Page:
Edward Gotham
Posted 11 December 2017

How to Calculate Customer Lifetime Value (CLV) in Ecommerce

What is customer lifetime value?

We all stumble through life clutching onto the fuzzy memories of those pesky Pythagoras and algebraic theorems that haunted many a youth, and—with rare use cases in present day life—they normally end up getting filed and forgotten.

Enter customer lifetime value: the only equation you need to remember.

In ecommerce, CLV is the value a customer contributes to your business over their entire lifetime at your company.

The main methods of calculating CLV are split between historic and predictive CLV:

  • Historic CLV (Good indication of CLV)  

    Simply the sum of the gross profit from all historic purchases for an individual customer.

  • Predictive CLV (Great indication of CLV) 

    A predictive analysis of previous transaction history and various behavioural indicators which forecasts the lifetime value of an individual. As long as the equation is accurate, this value will become more accurate with every purchase and interaction.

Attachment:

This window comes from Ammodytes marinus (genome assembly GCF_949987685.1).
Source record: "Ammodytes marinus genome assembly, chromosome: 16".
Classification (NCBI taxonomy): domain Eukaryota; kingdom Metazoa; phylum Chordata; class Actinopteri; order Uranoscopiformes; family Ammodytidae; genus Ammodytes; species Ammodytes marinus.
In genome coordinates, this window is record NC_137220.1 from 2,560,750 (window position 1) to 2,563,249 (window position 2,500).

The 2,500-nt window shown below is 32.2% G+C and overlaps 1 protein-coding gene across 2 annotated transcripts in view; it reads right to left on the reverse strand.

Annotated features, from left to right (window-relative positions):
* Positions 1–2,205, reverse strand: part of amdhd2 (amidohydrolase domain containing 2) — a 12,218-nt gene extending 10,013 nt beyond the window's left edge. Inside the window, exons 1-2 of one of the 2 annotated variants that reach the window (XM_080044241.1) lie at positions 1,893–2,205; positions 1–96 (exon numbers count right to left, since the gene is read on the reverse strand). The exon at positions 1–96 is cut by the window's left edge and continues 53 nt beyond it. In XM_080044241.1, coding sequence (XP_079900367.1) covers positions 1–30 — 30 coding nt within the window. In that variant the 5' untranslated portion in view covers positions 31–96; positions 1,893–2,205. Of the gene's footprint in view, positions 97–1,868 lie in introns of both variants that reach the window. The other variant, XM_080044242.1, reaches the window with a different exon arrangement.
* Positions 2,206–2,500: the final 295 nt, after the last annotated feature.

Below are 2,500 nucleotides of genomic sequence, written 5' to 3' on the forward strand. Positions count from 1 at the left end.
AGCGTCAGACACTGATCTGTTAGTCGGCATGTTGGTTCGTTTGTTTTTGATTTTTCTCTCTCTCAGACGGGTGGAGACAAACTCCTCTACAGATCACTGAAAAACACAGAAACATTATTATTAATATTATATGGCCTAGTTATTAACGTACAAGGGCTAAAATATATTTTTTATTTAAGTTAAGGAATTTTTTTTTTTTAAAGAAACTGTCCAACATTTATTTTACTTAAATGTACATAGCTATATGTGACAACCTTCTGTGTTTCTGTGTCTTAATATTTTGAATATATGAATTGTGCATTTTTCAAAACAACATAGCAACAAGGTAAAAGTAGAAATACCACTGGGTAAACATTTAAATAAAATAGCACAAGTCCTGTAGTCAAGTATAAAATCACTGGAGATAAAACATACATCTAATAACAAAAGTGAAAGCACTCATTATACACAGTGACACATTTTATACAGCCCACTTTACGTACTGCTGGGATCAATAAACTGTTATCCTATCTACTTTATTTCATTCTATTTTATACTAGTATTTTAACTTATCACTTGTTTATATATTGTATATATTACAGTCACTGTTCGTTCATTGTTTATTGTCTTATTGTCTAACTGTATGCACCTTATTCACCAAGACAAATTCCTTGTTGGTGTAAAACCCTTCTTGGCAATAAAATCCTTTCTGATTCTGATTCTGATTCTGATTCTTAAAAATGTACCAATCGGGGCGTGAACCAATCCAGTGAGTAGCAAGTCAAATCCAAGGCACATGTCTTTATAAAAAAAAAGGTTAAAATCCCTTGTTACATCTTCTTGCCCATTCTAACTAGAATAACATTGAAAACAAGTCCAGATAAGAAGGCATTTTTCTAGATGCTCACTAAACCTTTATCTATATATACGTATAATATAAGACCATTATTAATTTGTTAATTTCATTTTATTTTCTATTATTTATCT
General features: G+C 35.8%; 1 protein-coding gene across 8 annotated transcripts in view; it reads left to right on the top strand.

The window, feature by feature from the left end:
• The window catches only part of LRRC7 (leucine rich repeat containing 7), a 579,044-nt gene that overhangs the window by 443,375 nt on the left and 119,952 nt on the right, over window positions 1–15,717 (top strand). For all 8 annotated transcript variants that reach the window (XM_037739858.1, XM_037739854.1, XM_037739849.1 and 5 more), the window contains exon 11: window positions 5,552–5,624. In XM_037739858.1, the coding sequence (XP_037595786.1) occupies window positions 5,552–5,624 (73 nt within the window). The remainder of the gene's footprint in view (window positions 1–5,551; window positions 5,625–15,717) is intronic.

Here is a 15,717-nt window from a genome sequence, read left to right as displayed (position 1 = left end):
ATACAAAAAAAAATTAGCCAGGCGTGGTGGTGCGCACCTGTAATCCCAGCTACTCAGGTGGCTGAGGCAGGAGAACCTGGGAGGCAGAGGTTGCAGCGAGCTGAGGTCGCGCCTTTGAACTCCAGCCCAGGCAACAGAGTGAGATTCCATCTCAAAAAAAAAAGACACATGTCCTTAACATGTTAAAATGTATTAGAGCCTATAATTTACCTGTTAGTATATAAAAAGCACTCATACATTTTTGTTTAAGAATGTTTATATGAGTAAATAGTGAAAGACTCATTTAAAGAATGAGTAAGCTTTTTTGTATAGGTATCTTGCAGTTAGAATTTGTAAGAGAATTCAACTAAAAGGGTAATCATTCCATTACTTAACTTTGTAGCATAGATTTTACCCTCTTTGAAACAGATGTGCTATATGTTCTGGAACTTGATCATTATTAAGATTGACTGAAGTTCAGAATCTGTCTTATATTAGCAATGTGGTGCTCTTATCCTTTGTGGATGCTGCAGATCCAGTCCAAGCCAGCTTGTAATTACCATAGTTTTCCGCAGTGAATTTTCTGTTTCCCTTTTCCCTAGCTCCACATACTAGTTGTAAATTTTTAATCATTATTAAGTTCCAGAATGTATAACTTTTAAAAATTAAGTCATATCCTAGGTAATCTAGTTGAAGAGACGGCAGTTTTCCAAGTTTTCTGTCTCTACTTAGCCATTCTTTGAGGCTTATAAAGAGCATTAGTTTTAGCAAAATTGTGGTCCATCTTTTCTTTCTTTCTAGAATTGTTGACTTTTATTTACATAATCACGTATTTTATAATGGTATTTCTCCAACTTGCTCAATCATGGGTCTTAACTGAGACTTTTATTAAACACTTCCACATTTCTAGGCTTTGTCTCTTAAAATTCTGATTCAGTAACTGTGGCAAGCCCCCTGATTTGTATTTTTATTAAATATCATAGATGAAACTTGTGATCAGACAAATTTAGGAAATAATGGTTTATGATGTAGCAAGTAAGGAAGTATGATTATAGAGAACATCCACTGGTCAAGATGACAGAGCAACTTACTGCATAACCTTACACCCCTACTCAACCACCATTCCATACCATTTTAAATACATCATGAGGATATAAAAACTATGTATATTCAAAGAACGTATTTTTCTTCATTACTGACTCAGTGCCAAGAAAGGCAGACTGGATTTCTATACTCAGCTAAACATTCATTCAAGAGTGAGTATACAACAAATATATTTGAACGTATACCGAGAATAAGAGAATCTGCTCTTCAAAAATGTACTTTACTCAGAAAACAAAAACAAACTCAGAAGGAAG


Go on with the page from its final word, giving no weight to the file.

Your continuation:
Why is Customer Lifetime Value (CLV) important?

Customer lifetime value is one of the most important metrics in your tool belt if you’re an ecommerce retailer.

We all know that it’s more costly to acquire new prospects than to retain existing ones – thus extending your CLV is central to a healthy business model and customer retention strategy.

Don’t believe us? Here are five reasons why employing CLV as a central metric is vital if you want to increase profitability, retention and overall ecommerce success.

1. Generate real ROI on customer acquisition

CLV helps you focus on the channels that give you the best, most profitable customers. You should be optimising your marketing channels in terms of the lifetime value a customer contributes to your brand, rather than the gross profit on the initial purchase.

You are therefore trying to maximise your customer lifetime value in relation to your cost of customer acquisition (CLV:CAC).

Focusing on CLV will change the economics of your customer acquisition strategy. Suddenly you can pay a lot more to acquire a customer because you are not held back by the profit generated from a single purchase, but from the purchases made over a lifetime with your brand.

Information about your customers with the highest CLV (known as your VIP customers) will also give you insight into exactly who you should be targeting in terms of demographic.

Factoring CLV into your strategy is a recipe for success, and will leave all your less data-driven competitors in the dust while you’re busy ruling and dancing in your ecommerce disco (which you threw because you rule).

2. Enhance your retention marketing strategy